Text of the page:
On 29 January, Empire actor Jussie Smollett captured the world's attention. Smollett alleged that around 2am in Chicago, he was called racial and homophobic slurs and beaten by Trump supporters who yelled “This is MAGA country." What made the attack appear even more gruesome was the allegation that he was covered in bleach and a rope was tied around his neck. The details were horrific, sparking national outrage days before the start of Black History Month.
But, as the details began to unfold, it became clear that Smollett may have faked the attack. News and police reports since have suggested that he hired two Nigerian actors to stage it. Smollett has since been arrested and charged with felony disorderly conduct for filing a false police report to the Chicago Police Department. It’s been suggested that he could have staged the attack because he was dissatisfied with this salary on Empire.
Superintendent of the CPD Eddie Johnson expressed his dismay over the alleged false police report, not only as a law enforcement officer but as a black man in America, at a press conference this morning. Given their history, and more recently how Laquan McDonald’s case was handled, it’s understandable why some folks are slow to take the CPD at their word — but the evidence appears to be overwhelming. Smollett's lawyers have said that they will launch an "aggressive" defence.
If Smollett is convicted and he did indeed stage this attack, it does a disservice to the decades of work done by civil rights and LGBTQ advocates to allow Jussie Smollett his current position of opportunity. He will have also done a disservice to all of those who are real victims of hate crimes. Smollett will have taken advantage of the sympathy and belief of victims that exists among liberals for his attempted personal gain, and for that, he is a disgrace.
Does this diminish the stories of real victims? No. Does this somehow void the culture of hatred and racial violence President Trump has cultivated in America since he launched his campaign with a promise to build a wall to keep out Mexican "rapists" and ban Muslims? No. Nevertheless, the right persists in doing what they do best: taking one event and generalizing.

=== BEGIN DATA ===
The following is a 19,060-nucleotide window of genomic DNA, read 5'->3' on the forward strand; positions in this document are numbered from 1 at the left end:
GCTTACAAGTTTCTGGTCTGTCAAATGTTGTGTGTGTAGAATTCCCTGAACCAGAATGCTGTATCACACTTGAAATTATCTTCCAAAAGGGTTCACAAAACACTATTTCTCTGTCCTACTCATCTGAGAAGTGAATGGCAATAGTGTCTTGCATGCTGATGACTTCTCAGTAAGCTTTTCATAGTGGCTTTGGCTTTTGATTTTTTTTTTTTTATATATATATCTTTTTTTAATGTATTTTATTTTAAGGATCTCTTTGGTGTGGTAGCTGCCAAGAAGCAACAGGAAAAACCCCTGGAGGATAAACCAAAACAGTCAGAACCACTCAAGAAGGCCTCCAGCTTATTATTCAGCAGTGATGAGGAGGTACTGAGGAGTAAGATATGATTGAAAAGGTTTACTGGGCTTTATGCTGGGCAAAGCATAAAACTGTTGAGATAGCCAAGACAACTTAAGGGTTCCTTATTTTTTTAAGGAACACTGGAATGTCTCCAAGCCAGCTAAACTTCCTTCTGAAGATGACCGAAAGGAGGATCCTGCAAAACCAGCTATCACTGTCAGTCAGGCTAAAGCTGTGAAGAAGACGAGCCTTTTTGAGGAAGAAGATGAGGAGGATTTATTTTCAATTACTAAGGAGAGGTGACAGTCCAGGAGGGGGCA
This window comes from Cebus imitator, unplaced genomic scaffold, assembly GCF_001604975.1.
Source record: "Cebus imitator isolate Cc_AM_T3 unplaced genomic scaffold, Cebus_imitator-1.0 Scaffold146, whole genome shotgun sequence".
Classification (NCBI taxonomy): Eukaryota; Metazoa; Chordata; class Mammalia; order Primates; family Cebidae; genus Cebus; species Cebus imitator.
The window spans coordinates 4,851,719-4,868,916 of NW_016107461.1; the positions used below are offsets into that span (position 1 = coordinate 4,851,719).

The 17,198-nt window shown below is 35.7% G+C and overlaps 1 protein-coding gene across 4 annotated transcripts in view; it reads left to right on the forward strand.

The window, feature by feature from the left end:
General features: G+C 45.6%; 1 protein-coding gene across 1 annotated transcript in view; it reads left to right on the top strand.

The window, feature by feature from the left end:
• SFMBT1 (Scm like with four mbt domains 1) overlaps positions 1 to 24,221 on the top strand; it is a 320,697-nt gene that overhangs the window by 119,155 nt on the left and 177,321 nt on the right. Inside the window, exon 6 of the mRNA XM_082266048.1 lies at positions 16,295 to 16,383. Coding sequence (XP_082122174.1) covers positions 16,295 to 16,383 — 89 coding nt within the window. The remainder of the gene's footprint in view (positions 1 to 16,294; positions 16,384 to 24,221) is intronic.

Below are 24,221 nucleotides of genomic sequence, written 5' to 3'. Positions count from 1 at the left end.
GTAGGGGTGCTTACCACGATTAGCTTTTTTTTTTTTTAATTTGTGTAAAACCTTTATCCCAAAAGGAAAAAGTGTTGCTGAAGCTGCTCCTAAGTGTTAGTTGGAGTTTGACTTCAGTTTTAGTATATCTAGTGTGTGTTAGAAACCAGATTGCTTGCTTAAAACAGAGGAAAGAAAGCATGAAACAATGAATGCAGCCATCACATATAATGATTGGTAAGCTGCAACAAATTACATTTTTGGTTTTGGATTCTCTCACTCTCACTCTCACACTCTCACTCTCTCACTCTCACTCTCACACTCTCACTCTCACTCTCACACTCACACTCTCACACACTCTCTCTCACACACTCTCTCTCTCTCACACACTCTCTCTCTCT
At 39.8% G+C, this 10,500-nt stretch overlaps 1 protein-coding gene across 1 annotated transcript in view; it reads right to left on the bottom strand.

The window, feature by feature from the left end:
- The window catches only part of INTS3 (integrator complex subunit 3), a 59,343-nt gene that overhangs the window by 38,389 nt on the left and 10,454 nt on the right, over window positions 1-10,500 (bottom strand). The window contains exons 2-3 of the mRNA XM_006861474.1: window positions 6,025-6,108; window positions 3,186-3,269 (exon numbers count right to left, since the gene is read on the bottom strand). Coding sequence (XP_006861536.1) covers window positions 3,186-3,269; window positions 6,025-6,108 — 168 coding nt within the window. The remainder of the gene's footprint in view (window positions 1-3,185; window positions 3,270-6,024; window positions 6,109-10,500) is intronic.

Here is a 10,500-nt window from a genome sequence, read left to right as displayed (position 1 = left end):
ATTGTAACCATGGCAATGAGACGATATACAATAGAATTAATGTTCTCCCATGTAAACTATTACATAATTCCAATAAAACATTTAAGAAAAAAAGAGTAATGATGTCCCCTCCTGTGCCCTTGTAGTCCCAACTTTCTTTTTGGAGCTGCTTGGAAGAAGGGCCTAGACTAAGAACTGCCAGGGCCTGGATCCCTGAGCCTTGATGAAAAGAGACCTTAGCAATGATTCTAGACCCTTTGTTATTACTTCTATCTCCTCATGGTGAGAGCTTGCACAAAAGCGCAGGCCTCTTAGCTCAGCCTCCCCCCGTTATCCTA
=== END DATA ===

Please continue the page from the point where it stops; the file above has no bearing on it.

After the evidence mounted against Smollett's claim, conservatives, including Donald Trump Jr., began to rejoice. They mocked Democrats and members of the media for believing the false allegation in the first place. Some tried to paint the entire charade as a coordinated liberal hoax.
There's an easy explanation for why so many people believed Smollett. Not because it was a liberal hoax. It was so widely accepted at face value because, in the hateful environment President Trump has cultivated, it was entirely believable.
Last year, the FBI announced that hate crimes rose 17 per cent in 2017 — the third consecutive year hate crimes have risen. Just yesterday, The Southern Poverty Law Center (SPLC) published their "Year In Hate" analysis tracking hate groups around the US. They found hate groups surged by 30 per cent over the last four years. That makes 2018 the fourth consecutive year of hate group growth.
According to the Center for the Study of Hate and Extremism, only 0.2 per cent of the 21,000 hate crimes they tracked between 2016 and 2018 were fake reports. The data proves Jussie Smollett's claim does little to detract from the very real threat bigotry poses in America. If one needs further proof, look no further than yesterday's headlines.
While the news of Smollett's charges spread on Twitter, a stunning development occurred that should have refocused the national discourse. In a court filing, prosecutors alleged that US Coast Guard Lt. Christopher Paul Hasson was arrested Friday for stockpiling weapons and plotting an attack on Democrats and prominent journalists. Hasson was accused of having ties to white supremacists and espousing neo-Nazi views. The court filing labeled him as a domestic terrorist and the opening line began to detail the startling plot: "The defendant intends to murder innocent civilians on a scale rarely seen in this country."
We heard no mention of this on President Trump's Twitter feed, but this morning, we did get this statement: ".@JussieSmollett - what about MAGA and the tens of millions of people you insulted with your racist and dangerous comments!? #MAGA”.
To that I say: why is the president of the United States tweeting about one potential fake report of a hate crime before tweeting about the fact a domestic neo-Nazi terrorist plot was averted?
To that I say: what about the millions of people in marginalized communities he has insulted with his own racist and dangerous fear-mongering?
To that I say: what about President Trump's dangerous attacks on the media even after one of his supporters mailed pipe bombs to CNN, and prominent Democrats, another one of his supporters assaulted a BBC cameraman at a Trump rally, and after he's defended Saudi Arabia for their murder of Washington Post columnist Jamal Khashoggi?
As a black man and journalist, I can tell you, I am far more concerned about the surges in radical right-wing terrorism under a president who continues to use radicalizing rhetoric even after his critics are targeted again and again. Until people on the right stop advocating policies that perpetuate systemic racism, increase anti-LGBTQ discrimination, and widen wealth inequality, the president should spare us of calls to sympathize with the "MAGA" people who felt insulted by Jussie Smollett's alleged hoax.
Ahmed Baba is the co-founder and editor-in-chief of Rantt Media
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